Survival of the Fittest

Forget about the rich and famous folks. I couldn’t care less about their careers. Think more in the direction of the increasing scarcity of good white-collar jobs. The blue-collar workers have already experienced the evisceration of their professions by liquid capital. Now it’s time for white-collar/professional/creative classes to experience this.

Do we need any evidence that real jobs in the white-collar world are becoming scarce? Unpaid internships that you need to pay to get, the collapse of the academic job market that gets worse as the economy gets better, etc. 

Working classes internalize harm. They respond to hurt and pain that liquid capital inflicts on them by, first and foremost, self-harming. It’s easier for them to believe the neoliberal narrative that they fail because something is wrong with them. So they self-punish and self-destruct. 

Creative and professional classes have better defenses against this. They externalize the harm. It’s not “I failed because I’m inferior” but “he failed / needs to fail / because he’s inferior, evil and horrible.” 

Conclusion: prepare for epic battles as professional classes fight for survival on the rapidly shrinking professional arena. 

I went on a forum where job seekers discuss the academic job market in languages. And the mechanism is always the same. The moment somebody is rumored to have gotten a job, there’s a flare-up of the most outlandish accusations against that person. 

Neoliberalism has mechanisms in place that obscure what it really does in order to preserve the consensus that neoliberalism is good and has to remain in existence. This is one of them. 

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6 thoughts on “Survival of the Fittest”

  1. Considering the indifference/glee with which much of the professional classes greeted the gutting of the working classes the pro’s are gonna be all by their lonesomes.

    Class solidarity is one thing but solidarity across classes is just as important (and unlikely to happen in the US)

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      1. “Proles”???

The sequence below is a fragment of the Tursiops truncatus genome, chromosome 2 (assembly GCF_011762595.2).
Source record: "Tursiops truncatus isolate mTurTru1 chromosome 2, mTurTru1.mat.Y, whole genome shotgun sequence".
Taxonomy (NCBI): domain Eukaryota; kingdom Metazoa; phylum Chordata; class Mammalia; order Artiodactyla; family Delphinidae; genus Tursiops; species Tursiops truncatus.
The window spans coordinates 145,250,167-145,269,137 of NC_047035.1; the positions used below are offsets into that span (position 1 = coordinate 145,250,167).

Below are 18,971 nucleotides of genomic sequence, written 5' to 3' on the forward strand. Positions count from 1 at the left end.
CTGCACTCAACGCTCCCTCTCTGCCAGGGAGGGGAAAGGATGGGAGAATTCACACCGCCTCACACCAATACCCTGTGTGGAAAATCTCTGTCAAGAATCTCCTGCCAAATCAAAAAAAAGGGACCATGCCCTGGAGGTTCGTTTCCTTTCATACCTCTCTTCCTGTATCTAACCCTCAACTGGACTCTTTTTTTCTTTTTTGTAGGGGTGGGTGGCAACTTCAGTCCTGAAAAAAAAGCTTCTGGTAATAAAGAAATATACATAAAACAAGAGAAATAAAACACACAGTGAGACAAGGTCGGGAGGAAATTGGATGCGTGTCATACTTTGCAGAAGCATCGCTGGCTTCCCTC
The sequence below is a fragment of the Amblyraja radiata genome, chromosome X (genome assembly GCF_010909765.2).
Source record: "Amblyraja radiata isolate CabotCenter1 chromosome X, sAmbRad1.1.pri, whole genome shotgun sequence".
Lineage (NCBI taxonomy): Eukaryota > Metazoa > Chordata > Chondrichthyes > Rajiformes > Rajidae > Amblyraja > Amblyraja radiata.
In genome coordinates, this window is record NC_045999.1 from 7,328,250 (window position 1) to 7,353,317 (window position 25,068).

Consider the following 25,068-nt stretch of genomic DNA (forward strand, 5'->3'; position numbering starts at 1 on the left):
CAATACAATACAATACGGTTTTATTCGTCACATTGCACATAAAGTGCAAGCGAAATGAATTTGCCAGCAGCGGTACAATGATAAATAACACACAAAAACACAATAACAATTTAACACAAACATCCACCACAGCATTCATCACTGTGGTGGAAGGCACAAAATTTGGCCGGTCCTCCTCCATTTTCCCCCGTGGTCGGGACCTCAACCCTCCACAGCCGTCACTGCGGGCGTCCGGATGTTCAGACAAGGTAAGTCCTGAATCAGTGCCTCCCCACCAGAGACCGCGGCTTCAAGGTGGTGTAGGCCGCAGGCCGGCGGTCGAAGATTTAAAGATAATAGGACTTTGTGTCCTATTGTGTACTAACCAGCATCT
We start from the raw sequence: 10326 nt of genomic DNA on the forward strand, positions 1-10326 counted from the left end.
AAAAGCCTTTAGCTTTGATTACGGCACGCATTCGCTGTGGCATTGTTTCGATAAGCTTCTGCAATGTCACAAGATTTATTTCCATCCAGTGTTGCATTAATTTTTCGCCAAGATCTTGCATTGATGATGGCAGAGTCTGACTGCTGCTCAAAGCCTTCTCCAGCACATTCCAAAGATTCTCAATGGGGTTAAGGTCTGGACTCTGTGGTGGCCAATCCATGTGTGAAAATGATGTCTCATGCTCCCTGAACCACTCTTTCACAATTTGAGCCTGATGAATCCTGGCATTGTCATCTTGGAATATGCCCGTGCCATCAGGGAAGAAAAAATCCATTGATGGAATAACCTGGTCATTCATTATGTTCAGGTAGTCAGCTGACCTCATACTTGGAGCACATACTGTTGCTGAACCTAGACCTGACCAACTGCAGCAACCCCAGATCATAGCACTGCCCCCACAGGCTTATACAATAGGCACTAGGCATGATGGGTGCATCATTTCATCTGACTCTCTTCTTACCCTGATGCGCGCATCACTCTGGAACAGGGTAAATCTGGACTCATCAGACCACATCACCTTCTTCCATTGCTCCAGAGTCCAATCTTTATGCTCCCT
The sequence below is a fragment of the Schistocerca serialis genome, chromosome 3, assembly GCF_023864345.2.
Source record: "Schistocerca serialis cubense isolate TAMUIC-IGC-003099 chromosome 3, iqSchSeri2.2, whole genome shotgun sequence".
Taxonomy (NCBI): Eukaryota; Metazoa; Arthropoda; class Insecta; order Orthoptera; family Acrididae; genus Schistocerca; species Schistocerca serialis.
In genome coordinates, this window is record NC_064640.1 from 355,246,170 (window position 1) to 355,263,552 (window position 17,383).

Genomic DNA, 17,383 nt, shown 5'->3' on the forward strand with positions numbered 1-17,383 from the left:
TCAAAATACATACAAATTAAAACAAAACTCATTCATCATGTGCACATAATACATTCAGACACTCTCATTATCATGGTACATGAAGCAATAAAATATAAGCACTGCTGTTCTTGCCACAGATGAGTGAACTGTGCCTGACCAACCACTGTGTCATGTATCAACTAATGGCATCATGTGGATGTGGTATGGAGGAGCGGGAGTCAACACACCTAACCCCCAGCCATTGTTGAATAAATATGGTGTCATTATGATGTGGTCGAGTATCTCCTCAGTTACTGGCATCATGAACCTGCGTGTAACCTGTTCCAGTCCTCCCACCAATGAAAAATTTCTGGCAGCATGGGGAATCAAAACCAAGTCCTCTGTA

Are you referring to the “proletariat,” the lowest scum in any Marxist society? In that case, better check the map while you’re getting your citizenship. You’re exactly 5,000 miles too far west to be using terms like that.

        But if you made a typo and intended to type, “profies,” meaning the advanced-degree cretins who had behind their Ph.D.s and their ivy-towered tenure at many American universities, I couldn’t agree with you more. 🙂

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        1. I’m quoting George Orwell’s novel 1984:

          “So long as they (the Proles) continued to work and breed, their other activities were without importance. Left to themselves, like cattle turned loose upon the plains of Argentina, they had reverted to a style of life that appeared to be natural to them, a sort of ancestral pattern…Heavy physical work, the care of home and children, petty quarrels with neighbors, films, football, beer and above all, gambling filled up the horizon of their minds. To keep them in control was not difficult.”

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  2. An old joke has an Oxford professor meeting an American former graduate student and asking him what he’s working on these days.

    “My thesis is on the survival of the class system in the United States.”

    “Oh really, that’s interesting: one didn’t think there was a class system in the United States.”

    ‘Nobody does. That’s how it survives.”

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  3. The latest example in liquid capital:

    // Chairman of the Histadrut Labor Federation Avi Nissenkorn announced Friday morning that a general strike planned for Sunday in solidarity with the thousands of workers being laid off by the Teva Pharmaceuticals company will not include Israel’s train or public transport.

    // Teva Pharmaceutical Industries Ltd. will relocate or shut down most of its manufacturing operations in Israel … The company’s plans in Israel are part of the wider global restructuring strategy announced by the company late November.

    the company has decided to let go over half of its Israeli workforce, cutting 3,300 jobs out of 6,430 in the country.

    For long years hailed as the flagship of Israeli innovation and global business ambitions, the plan sketched by the company marks a clear shift in the company’s policy when it comes to domestic operations.

    One of the most outspoken critics against the company’s cost-cutting plans in 2013 was Israeli Labor party politician Shelly Yachimovich, who demanded at the time that Prime Minister Benjamin Netanyahu call Mr. Levine and forbid him from cutting jobs in the country. She stated at the time that Israel lets Teva enjoy tax benefits specifically “in order to create jobs.”

    https://www.calcalistech.com/ctech/articles/0,7340,L-3727309,00.html

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